A bill to ban discrimination against people with housing vouchers hasn't even been introduced to the Baltimore County Council yet, but hundreds of people showed their support for the measure Monday night at a council meeting in Towson.
Hundreds of people in matching lavender T-shirts packed the Baltimore County Council chambers Monday to support the measure, known as the Home Act. They were organized by Baltimore County Communities for the Homeless.
"Everyone needs a place to call home," said the Rev. Kristofer Lindh-Payne, co-rector of Epiphany Episcopal Church in Timonium.
The Home Act, he told council members, wouldn't be a burden to landlords, would still allow them to screen tenants and would help people with housing vouchers who receive Social Security.
Megan Goffney from the Community Assistance Network, which operates shelters in the county, said voucher holders are often unfairly judged and face barriers that others don't face when trying to rent a home.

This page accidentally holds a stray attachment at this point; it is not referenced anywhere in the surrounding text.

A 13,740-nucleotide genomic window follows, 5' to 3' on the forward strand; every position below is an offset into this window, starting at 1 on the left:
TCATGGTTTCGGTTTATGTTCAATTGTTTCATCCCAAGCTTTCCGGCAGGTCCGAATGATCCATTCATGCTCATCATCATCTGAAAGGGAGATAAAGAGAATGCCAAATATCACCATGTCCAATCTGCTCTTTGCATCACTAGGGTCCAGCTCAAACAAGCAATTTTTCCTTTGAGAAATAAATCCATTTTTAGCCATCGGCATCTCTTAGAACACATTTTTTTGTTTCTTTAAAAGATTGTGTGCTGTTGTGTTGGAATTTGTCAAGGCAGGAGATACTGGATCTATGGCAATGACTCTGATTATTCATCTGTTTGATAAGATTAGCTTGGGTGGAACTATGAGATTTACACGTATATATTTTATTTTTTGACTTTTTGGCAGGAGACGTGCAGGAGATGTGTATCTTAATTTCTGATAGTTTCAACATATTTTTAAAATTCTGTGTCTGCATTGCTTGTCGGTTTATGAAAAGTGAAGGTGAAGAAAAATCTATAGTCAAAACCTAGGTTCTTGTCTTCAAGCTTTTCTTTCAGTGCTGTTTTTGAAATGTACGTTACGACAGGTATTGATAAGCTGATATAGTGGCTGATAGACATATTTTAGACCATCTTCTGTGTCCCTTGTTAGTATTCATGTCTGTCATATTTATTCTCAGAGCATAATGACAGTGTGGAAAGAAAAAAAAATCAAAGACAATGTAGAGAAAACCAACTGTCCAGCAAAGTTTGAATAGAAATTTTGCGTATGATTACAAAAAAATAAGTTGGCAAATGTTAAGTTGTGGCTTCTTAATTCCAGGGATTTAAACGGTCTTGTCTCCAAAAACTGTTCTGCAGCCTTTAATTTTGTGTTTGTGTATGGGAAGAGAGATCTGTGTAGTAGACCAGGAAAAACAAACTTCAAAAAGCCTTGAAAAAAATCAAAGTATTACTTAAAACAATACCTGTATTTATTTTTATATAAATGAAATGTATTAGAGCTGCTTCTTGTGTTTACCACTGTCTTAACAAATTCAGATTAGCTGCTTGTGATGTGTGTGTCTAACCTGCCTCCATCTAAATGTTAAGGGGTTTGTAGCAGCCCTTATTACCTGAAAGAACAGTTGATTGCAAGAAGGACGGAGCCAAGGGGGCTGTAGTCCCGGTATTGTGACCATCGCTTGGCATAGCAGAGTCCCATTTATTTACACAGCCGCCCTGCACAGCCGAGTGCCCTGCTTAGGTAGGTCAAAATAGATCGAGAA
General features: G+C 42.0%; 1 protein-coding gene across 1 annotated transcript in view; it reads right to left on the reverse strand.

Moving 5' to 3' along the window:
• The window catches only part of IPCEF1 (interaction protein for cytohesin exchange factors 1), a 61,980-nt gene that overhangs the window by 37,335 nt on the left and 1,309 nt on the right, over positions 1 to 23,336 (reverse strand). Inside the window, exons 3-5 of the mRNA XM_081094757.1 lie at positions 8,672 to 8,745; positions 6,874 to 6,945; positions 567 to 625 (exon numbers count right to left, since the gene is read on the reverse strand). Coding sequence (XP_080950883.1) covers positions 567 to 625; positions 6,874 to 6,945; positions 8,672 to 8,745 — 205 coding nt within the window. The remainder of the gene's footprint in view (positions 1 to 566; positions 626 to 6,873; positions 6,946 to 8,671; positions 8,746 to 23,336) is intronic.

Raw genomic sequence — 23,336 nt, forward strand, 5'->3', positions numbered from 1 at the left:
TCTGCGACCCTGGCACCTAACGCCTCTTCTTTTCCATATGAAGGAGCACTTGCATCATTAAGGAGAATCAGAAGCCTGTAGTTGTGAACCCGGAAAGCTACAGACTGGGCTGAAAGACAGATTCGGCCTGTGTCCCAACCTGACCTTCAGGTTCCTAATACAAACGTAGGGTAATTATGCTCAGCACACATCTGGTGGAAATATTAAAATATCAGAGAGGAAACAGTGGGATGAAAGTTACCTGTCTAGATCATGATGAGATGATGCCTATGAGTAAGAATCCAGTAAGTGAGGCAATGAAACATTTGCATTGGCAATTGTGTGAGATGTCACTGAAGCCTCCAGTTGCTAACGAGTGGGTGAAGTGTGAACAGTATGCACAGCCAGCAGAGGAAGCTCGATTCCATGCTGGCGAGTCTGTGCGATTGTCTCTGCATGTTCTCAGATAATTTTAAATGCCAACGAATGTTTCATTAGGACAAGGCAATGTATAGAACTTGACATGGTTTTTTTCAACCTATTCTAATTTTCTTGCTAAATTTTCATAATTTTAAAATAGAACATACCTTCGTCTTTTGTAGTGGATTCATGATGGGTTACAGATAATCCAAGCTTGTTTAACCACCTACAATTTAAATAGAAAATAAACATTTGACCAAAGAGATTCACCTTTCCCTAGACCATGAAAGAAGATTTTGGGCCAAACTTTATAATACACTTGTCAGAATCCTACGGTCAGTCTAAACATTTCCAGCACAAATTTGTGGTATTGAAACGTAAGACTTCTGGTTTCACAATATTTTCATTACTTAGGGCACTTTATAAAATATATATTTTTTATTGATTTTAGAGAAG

"Let's not put everyone in a box," she said.
While the Home Act supporters filled more than half of the council chambers, a handful of people spoke against the measure.
Wayne Kern described himself as a landlord who is not interested in accepting tenants with housing vouchers. He said a real estate agent told him that voucher holders "don't know how to behave in a civilized manner."
Kern said he's opposed to the government telling him who to accept as a tenant, which he decried as "socialism."